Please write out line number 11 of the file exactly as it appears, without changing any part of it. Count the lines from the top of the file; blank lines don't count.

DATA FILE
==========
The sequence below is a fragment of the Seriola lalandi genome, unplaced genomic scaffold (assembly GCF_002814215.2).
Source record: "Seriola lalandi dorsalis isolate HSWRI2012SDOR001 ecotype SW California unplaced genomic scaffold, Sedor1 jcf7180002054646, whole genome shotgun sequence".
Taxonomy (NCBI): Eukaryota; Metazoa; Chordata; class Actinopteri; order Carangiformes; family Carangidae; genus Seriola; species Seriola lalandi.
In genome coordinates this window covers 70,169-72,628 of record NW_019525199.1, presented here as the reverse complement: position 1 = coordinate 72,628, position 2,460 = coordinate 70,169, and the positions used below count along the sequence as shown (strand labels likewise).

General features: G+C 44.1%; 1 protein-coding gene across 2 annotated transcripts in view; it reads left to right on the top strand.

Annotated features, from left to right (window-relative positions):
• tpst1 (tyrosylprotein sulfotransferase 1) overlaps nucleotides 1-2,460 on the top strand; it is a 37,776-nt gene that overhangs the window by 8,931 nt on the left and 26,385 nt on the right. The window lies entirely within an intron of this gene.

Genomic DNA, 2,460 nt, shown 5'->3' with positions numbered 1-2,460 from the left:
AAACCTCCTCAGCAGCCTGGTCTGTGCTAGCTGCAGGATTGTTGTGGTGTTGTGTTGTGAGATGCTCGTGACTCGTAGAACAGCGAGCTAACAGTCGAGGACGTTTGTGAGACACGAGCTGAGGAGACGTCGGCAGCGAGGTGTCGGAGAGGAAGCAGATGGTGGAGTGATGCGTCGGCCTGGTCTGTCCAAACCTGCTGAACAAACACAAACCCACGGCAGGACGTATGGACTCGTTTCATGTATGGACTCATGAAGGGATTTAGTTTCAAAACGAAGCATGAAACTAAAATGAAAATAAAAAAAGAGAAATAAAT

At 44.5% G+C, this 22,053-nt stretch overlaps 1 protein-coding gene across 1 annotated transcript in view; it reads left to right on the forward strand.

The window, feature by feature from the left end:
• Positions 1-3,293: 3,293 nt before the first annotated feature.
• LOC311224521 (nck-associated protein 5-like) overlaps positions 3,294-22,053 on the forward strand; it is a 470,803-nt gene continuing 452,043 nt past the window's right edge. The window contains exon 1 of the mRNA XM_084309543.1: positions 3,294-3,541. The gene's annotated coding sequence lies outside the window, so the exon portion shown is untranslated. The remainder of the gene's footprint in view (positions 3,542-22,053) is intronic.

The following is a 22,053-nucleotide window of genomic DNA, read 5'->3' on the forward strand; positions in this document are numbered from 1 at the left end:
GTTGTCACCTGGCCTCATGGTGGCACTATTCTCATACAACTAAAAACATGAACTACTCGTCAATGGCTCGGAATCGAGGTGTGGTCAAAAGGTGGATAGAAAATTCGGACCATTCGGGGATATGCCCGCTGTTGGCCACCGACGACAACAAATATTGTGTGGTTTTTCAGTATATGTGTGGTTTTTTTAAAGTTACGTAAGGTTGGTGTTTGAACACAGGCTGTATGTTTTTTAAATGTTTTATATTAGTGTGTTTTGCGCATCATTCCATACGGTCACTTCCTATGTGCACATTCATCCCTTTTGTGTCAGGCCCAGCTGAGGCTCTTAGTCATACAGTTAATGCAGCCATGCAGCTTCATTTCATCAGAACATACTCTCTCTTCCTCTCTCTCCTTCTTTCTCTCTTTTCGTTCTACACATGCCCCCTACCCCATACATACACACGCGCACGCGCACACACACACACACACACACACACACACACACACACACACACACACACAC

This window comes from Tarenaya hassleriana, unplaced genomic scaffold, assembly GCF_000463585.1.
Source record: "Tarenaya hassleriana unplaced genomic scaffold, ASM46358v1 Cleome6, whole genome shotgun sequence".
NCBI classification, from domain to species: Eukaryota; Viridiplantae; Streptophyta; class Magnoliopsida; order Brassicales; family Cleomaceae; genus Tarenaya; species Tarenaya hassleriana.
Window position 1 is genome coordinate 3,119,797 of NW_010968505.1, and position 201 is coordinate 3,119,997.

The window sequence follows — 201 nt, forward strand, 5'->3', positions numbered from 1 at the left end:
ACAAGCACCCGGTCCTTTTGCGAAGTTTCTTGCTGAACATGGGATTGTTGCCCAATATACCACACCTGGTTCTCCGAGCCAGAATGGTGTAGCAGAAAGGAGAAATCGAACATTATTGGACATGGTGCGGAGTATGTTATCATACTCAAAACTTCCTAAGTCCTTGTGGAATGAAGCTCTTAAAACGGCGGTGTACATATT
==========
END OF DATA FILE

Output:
The window, feature by feature from the left end: